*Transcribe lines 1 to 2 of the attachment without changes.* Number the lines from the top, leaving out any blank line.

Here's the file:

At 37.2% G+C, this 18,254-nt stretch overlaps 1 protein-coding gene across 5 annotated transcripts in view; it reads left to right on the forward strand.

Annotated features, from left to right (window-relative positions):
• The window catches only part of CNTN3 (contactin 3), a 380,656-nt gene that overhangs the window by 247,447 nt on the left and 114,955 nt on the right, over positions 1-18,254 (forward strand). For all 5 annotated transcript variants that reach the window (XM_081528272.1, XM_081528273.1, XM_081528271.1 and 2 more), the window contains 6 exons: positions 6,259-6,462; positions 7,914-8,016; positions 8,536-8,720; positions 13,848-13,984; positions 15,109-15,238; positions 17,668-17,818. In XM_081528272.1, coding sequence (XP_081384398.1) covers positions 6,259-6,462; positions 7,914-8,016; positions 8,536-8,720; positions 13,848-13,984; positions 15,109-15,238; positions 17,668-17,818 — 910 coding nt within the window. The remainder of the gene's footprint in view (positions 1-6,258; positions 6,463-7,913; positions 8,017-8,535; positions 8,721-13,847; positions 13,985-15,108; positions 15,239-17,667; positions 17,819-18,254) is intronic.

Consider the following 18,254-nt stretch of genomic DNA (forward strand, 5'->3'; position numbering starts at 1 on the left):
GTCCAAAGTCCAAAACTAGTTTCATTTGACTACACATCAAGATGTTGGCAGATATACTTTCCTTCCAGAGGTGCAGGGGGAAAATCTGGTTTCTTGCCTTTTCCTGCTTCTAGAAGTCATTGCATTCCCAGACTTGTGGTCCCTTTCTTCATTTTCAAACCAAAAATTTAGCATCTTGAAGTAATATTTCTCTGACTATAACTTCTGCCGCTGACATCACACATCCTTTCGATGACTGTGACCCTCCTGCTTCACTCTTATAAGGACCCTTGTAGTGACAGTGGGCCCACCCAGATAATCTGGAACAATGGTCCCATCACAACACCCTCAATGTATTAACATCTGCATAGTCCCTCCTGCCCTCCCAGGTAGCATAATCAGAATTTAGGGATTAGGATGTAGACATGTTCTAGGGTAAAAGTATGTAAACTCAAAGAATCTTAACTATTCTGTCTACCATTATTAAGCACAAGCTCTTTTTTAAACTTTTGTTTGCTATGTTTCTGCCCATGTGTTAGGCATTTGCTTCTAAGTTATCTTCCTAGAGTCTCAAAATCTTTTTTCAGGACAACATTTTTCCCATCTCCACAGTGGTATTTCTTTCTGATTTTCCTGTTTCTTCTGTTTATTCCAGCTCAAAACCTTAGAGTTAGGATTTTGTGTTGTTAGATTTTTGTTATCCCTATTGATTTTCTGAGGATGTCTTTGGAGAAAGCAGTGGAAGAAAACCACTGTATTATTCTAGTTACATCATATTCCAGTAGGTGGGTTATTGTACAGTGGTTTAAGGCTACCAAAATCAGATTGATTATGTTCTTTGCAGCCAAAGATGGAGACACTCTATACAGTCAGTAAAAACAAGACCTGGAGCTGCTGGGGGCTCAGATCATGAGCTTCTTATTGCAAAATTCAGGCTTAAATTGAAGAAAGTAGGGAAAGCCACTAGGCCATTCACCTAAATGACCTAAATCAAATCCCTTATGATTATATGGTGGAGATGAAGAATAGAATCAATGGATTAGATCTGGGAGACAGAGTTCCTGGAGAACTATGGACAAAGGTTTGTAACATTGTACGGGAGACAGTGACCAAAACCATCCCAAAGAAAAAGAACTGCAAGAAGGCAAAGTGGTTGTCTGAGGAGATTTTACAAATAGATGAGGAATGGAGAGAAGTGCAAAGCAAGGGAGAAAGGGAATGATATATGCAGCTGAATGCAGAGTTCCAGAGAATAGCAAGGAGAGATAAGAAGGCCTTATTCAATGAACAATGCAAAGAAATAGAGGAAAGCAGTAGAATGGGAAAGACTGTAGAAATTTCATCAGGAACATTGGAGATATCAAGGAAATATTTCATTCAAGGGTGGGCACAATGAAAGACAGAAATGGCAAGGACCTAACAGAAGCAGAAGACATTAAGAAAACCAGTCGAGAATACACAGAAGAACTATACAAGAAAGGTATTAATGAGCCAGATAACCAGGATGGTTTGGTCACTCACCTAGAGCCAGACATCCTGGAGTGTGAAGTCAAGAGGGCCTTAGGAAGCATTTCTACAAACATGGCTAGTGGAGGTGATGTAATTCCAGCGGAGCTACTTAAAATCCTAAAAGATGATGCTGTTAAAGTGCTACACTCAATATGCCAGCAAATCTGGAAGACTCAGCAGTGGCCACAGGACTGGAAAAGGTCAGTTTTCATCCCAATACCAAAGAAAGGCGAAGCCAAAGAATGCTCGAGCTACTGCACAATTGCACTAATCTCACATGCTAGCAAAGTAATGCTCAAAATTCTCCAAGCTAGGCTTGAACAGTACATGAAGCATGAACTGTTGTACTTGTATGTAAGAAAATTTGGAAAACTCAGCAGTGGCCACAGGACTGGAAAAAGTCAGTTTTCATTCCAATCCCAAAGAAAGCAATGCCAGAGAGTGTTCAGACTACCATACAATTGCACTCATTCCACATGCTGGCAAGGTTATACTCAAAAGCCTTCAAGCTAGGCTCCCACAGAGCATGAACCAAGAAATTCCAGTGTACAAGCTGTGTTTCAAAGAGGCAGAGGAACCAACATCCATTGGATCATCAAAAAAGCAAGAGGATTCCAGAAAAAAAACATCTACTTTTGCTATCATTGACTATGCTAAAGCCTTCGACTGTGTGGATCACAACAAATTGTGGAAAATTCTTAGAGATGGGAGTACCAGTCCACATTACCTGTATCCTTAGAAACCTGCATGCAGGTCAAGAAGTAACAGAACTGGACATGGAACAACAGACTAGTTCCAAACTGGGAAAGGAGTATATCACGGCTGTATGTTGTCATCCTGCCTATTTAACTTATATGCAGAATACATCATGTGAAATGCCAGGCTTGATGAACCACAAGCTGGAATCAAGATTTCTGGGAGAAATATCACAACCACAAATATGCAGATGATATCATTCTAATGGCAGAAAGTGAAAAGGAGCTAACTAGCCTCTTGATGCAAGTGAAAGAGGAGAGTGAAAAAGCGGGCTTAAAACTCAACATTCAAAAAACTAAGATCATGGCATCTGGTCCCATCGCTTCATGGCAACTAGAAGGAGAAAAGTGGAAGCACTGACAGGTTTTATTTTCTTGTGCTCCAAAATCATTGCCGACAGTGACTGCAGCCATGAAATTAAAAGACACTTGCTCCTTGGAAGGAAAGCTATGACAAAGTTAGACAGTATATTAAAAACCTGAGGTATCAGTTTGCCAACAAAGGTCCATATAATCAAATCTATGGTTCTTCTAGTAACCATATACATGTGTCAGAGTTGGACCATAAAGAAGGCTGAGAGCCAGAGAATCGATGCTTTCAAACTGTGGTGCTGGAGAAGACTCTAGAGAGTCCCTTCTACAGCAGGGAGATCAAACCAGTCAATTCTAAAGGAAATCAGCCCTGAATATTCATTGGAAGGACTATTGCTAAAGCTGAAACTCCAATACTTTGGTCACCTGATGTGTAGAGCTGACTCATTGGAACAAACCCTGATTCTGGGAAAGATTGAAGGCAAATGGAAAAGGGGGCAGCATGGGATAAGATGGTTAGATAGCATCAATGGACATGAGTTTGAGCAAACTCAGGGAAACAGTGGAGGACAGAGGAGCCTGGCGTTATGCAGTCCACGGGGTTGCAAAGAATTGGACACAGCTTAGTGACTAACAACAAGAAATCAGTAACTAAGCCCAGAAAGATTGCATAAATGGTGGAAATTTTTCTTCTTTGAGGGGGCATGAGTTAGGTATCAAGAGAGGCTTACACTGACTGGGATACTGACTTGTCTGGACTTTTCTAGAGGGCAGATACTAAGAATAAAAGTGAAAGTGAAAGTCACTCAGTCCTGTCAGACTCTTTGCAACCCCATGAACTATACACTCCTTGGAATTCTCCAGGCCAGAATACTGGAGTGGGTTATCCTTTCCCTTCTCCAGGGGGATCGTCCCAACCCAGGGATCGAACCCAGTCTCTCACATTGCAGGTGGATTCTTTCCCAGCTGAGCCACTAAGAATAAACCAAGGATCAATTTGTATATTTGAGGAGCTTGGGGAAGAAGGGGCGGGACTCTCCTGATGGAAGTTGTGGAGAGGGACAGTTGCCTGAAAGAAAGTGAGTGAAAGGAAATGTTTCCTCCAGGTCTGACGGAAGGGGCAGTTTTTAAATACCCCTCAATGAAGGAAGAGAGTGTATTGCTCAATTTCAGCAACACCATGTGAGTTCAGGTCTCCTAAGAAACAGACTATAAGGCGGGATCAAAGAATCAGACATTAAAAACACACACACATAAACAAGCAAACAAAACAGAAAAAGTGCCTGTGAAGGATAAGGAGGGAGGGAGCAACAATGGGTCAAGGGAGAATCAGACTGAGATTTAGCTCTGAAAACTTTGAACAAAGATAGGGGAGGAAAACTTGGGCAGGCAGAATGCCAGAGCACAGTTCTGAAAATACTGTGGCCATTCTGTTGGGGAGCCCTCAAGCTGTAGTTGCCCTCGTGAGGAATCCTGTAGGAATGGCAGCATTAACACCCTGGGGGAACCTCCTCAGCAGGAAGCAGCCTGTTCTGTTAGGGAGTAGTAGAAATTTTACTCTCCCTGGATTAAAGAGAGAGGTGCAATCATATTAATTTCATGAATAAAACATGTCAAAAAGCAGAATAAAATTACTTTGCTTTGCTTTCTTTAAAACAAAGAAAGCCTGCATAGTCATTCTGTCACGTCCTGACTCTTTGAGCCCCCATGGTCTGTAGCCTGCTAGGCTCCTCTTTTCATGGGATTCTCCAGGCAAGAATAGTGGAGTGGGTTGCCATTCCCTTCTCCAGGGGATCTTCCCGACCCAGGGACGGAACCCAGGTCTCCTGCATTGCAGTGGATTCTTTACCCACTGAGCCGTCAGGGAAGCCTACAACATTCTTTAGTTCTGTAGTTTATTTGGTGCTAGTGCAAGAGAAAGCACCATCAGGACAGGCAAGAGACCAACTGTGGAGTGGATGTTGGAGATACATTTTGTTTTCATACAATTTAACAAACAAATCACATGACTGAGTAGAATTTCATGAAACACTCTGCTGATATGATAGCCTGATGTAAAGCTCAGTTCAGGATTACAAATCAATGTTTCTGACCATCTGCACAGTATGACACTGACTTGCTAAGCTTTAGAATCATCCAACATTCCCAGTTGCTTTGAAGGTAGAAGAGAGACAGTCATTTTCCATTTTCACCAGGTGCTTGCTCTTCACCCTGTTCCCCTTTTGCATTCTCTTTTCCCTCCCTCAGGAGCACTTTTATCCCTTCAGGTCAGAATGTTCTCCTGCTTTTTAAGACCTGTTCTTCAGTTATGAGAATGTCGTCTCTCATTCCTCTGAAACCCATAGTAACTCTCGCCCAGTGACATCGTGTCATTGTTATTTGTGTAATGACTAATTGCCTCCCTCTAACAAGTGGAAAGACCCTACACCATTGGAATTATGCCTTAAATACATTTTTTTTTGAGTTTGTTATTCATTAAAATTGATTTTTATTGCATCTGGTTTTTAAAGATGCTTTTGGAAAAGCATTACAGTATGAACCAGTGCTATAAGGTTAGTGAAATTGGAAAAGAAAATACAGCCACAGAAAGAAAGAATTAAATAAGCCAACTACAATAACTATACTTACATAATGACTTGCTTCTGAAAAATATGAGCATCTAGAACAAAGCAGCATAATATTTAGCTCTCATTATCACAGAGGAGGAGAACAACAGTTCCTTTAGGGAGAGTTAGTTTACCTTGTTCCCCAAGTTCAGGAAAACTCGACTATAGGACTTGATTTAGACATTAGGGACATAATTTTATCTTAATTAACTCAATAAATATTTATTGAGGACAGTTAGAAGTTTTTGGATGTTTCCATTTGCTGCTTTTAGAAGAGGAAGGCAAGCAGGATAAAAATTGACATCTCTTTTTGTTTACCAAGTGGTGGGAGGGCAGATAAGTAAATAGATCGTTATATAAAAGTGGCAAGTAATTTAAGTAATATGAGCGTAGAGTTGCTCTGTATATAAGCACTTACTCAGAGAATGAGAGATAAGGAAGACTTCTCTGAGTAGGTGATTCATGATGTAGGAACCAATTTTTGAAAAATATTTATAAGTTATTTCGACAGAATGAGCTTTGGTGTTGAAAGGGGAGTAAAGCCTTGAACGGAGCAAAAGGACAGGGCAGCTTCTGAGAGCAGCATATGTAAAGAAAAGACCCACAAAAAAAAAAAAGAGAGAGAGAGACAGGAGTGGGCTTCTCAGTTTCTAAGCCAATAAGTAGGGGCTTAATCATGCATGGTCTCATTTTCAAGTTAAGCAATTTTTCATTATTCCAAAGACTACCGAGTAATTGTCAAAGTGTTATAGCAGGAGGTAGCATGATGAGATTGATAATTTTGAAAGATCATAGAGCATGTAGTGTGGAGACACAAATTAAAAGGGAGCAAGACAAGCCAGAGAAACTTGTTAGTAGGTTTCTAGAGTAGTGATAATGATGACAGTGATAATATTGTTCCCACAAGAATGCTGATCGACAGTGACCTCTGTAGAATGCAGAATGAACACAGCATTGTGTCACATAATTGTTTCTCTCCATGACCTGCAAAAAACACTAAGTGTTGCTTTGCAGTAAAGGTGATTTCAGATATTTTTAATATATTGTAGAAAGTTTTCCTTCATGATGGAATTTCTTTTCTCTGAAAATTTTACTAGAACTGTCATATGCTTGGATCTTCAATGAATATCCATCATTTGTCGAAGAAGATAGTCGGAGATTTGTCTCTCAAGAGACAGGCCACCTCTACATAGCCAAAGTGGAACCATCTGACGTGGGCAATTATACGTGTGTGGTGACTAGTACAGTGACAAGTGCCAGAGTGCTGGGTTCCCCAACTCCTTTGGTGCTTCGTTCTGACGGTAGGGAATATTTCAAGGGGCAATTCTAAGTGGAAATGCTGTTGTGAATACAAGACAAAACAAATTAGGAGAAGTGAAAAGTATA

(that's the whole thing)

At 37.2% G+C, this 18,254-nt stretch overlaps 1 protein-coding gene across 5 annotated transcripts in view; it reads left to right on the forward strand.

Annotated features, from left to right (window-relative positions):